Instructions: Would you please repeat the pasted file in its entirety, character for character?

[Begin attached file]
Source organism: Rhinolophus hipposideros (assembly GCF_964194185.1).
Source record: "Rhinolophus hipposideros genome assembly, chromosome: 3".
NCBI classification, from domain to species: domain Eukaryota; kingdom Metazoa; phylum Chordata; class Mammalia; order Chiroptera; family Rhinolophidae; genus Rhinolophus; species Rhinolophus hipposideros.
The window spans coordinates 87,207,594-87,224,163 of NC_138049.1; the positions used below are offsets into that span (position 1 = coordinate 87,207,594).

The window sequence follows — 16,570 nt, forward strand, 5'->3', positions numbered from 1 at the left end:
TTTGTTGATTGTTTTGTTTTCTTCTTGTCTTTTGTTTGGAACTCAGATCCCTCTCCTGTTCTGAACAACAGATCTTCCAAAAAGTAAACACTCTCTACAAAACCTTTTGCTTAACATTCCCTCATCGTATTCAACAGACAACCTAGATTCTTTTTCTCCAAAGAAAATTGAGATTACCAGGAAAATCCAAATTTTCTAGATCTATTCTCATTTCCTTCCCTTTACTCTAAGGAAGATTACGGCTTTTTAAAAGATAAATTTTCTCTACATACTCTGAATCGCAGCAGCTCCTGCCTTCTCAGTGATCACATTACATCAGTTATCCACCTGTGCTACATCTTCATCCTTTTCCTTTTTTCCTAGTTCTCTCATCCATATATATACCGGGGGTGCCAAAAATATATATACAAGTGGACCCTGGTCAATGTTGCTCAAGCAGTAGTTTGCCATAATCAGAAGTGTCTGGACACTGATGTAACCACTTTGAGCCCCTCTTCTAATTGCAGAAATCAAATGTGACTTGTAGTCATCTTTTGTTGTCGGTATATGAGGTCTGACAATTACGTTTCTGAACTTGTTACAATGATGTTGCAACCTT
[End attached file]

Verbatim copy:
Source organism: Rhinolophus hipposideros (assembly GCF_964194185.1).
Source record: "Rhinolophus hipposideros genome assembly, chromosome: 3".
NCBI classification, from domain to species: domain Eukaryota; kingdom Metazoa; phylum Chordata; class Mammalia; order Chiroptera; family Rhinolophidae; genus Rhinolophus; species Rhinolophus hipposideros.
The window spans coordinates 87,207,594-87,224,163 of NC_138049.1; the positions used below are offsets into that span (position 1 = coordinate 87,207,594).

The window sequence follows — 16,570 nt, forward strand, 5'->3', positions numbered from 1 at the left end:
TTTGTTGATTGTTTTGTTTTCTTCTTGTCTTTTGTTTGGAACTCAGATCCCTCTCCTGTTCTGAACAACAGATCTTCCAAAAAGTAAACACTCTCTACAAAACCTTTTGCTTAACATTCCCTCATCGTATTCAACAGACAACCTAGATTCTTTTTCTCCAAAGAAAATTGAGATTACCAGGAAAATCCAAATTTTCTAGATCTATTCTCATTTCCTTCCCTTTACTCTAAGGAAGATTACGGCTTTTTAAAAGATAAATTTTCTCTACATACTCTGAATCGCAGCAGCTCCTGCCTTCTCAGTGATCACATTACATCAGTTATCCACCTGTGCTACATCTTCATCCTTTTCCTTTTTTCCTAGTTCTCTCATCCATATATATACCGGGGGTGCCAAAAATATATATACAAGTGGACCCTGGTCAATGTTGCTCAAGCAGTAGTTTGCCATAATCAGAAGTGTCTGGACACTGATGTAACCACTTTGAGCCCCTCTTCTAATTGCAGAAATCAAATGTGACTTGTAGTCATCTTTTGTTGTCGGTATATGAGGTCTGACAATTACGTTTCTGAACTTGTTACAATGATGTTGCAACCTT